COVID-19: Preparing in South-east Asia
Tankred Stöbe, Doctors Without Borders/Médecins Sans Frontières (MSF) emergency coordinator, visited several countries in South-East Asia to assess their preparedness for potential outbreaks of COVID-19 coronavirus and the support MSF could provide.
He participated in training sessions with healthcare staff in a hepatitis C clinic in Phnom Penh, Cambodia. A similar training was held in a hospital in Port Moresby, Papua New Guinea, where MSF treats patients with tuberculosis. The training sessions helped to improve knowledge and reduce fear among the staff, two prerequisites for providing the best level of care to our patients. Dr Stöbe describes the work he undertook in South-East Asia.
What did you do during your assessments?
Some of the countries neighbouring China lack the robust medical infrastructure and effective systems to respond to emergencies like the current outbreak of COVID-19. We discussed contingency plans with hospital staff, including stocking the correct materials, and concrete step-by-step guidance for how to support patients and communities once cases of COVID-19 are diagnosed. Gathering evidence-based epidemiological information and appropriate training are an essential part of such preparations.
Why are countries with weak health systems particularly vulnerable in outbreaks?
There are fewer doctors and nurses to take care of the population and they often have limited stocks of drugs and medical equipment. While they can cope with the daily medical challenges they face, they do not have the resources to respond to an additional crisis. In some places, the laboratories have limited capacity to carry out tests to confirm infections. However, in northern Laos, I was impressed to see how medical staff had developed strategies in case patients suspected of having COVID-19 arrive at their hospital, in spite of their limited resources. For the time being – with the border to China closed – it seems they can get by. It remains to be seen what will happen once the border crossings open again.
What questions were raised during the training in Phnom Penh?
A lot is still unknown about COVID-19, so we started by sharing relevant information about the virus, the ways in which the infection is spread and how to prevent this. Staff at the training in Phnom Penh posed many pressing questions and we answered as many as we could, but we were also open about the things that are not known at this time. The lack of available information on the new virus causes anxiety and fear even among hospital staff. It was important to remind them that in eight out of 10 cases patients only develop mild symptoms and the mortality is currently around three per cent.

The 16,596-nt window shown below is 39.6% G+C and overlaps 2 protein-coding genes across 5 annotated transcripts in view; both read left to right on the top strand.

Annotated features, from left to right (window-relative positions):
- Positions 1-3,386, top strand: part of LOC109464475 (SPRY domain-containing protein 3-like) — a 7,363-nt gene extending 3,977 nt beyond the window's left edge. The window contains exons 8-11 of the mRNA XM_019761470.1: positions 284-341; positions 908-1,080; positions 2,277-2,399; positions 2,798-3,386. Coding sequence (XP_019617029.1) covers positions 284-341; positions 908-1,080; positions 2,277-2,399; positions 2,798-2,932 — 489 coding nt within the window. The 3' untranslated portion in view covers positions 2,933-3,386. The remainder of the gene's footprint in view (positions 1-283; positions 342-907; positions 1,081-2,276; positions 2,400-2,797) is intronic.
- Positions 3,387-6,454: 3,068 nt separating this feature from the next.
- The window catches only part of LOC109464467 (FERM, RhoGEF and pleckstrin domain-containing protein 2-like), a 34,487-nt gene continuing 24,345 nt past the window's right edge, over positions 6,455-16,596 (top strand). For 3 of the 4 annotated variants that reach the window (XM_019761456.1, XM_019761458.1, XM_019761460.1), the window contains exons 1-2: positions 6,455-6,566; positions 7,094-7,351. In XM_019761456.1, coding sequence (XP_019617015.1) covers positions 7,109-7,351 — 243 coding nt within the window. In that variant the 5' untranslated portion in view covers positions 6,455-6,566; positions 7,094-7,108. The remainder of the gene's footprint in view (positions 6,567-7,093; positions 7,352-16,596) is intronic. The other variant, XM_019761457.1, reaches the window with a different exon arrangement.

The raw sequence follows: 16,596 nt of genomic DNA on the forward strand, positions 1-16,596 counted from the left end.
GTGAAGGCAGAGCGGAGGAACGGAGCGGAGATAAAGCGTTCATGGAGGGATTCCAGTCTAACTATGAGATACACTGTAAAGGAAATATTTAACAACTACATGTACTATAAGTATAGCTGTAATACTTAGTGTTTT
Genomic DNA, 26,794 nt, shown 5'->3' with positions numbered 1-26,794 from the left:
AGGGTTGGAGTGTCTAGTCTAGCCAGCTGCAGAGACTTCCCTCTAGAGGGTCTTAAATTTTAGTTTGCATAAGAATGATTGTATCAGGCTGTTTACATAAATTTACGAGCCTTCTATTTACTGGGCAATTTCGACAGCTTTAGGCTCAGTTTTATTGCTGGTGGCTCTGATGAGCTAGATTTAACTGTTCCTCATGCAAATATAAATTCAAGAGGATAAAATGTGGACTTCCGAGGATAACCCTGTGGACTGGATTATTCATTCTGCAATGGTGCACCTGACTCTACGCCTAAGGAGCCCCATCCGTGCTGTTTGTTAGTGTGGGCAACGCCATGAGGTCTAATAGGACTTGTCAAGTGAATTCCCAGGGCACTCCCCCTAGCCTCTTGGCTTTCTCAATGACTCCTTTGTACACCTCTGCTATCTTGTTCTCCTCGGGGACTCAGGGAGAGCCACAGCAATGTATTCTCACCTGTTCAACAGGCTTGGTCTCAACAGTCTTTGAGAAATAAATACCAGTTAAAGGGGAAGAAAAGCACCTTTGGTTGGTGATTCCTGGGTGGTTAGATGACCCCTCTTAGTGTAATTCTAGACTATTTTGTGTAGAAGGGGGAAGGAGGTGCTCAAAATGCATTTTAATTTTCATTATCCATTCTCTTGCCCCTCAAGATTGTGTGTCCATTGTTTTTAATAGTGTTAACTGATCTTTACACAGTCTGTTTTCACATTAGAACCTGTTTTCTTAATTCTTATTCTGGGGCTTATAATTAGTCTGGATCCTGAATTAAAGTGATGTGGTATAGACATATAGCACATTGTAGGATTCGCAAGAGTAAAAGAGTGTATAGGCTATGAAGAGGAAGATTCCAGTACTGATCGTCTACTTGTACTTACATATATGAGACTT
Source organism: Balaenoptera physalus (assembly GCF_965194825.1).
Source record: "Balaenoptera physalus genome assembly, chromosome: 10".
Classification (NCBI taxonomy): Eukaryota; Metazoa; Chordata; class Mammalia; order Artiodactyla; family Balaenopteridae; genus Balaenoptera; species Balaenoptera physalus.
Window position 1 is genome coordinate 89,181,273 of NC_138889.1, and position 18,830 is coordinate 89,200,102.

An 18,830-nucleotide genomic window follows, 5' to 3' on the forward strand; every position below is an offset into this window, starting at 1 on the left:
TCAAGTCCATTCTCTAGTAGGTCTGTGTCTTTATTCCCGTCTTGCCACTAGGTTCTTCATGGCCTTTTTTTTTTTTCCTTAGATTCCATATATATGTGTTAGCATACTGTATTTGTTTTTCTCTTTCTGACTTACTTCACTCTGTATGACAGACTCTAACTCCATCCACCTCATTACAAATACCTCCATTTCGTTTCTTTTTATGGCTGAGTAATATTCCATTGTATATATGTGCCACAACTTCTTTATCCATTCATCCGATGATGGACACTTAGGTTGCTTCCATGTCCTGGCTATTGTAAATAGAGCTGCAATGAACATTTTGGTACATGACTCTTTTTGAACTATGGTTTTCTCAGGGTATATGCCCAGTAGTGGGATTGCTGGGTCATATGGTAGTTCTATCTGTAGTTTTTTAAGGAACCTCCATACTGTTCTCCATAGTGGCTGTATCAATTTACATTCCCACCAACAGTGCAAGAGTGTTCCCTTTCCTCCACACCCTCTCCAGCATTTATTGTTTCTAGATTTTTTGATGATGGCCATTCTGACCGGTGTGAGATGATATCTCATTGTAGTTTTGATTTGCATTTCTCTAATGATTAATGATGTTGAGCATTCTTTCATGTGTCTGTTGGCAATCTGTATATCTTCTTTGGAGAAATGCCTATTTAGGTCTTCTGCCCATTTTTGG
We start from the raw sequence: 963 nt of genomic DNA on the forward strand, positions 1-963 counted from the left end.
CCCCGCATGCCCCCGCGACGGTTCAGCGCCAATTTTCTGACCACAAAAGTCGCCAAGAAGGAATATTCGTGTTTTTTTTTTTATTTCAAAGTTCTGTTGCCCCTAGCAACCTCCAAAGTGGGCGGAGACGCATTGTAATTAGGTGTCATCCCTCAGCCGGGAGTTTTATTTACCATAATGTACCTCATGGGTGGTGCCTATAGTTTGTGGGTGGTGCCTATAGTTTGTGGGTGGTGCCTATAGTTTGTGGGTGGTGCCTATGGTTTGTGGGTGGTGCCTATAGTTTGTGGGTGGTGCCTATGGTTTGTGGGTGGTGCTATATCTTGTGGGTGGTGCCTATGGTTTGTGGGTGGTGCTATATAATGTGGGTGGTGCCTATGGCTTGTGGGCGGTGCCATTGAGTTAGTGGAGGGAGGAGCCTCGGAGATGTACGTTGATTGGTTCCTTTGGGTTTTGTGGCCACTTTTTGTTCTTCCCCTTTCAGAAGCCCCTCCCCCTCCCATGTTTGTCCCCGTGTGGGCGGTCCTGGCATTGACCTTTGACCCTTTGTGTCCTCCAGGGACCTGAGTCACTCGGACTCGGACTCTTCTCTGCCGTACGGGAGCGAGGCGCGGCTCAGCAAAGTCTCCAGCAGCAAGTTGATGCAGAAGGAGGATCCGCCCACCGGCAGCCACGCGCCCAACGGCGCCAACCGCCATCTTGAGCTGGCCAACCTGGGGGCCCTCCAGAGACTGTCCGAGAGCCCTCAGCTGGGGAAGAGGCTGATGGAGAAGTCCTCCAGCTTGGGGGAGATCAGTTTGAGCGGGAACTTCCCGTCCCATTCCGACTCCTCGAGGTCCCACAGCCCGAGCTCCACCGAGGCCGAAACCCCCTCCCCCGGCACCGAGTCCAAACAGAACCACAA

Did you provide practical training as well?
Yes. It is crucial to prepare hospital staff so that when the time comes they have the procedures in place that enable them to quickly and professionally handle patients showing symptoms of a suspected COVID-19 infection. At MSF, we focus on a step-by-step approach to providing systematic and practical guidance. This means we show how to put on personal protection equipment, how to set up a triage point, where suspected cases are separated from other patients, and how these cases should be treated. This is what matters in the end: doctors and nurses need to be equipped to provide the best possible care to patients in what might be a chaotic situation. Both in Cambodia and Papua New Guinea, this was highly appreciated.
What is MSF planning to do next?
This depends on different scenarios: as long as there are no cases of infected patients or only imported infections, we’re focusing on preparedness and checking we have all necessary equipment in place, identify reference laboratories and assess isolation and intensive care capacities. Once our teams start to see patients infected with COVID-19 in their country, they will help ensure that entry screenings are in place to isolate suspected cases; this helps to prevent the infection from spreading. In case of wider outbreaks, we will make sure to continue the care we provide to our current patients, and if necessary and feasible, to support the country’s public health infrastructure.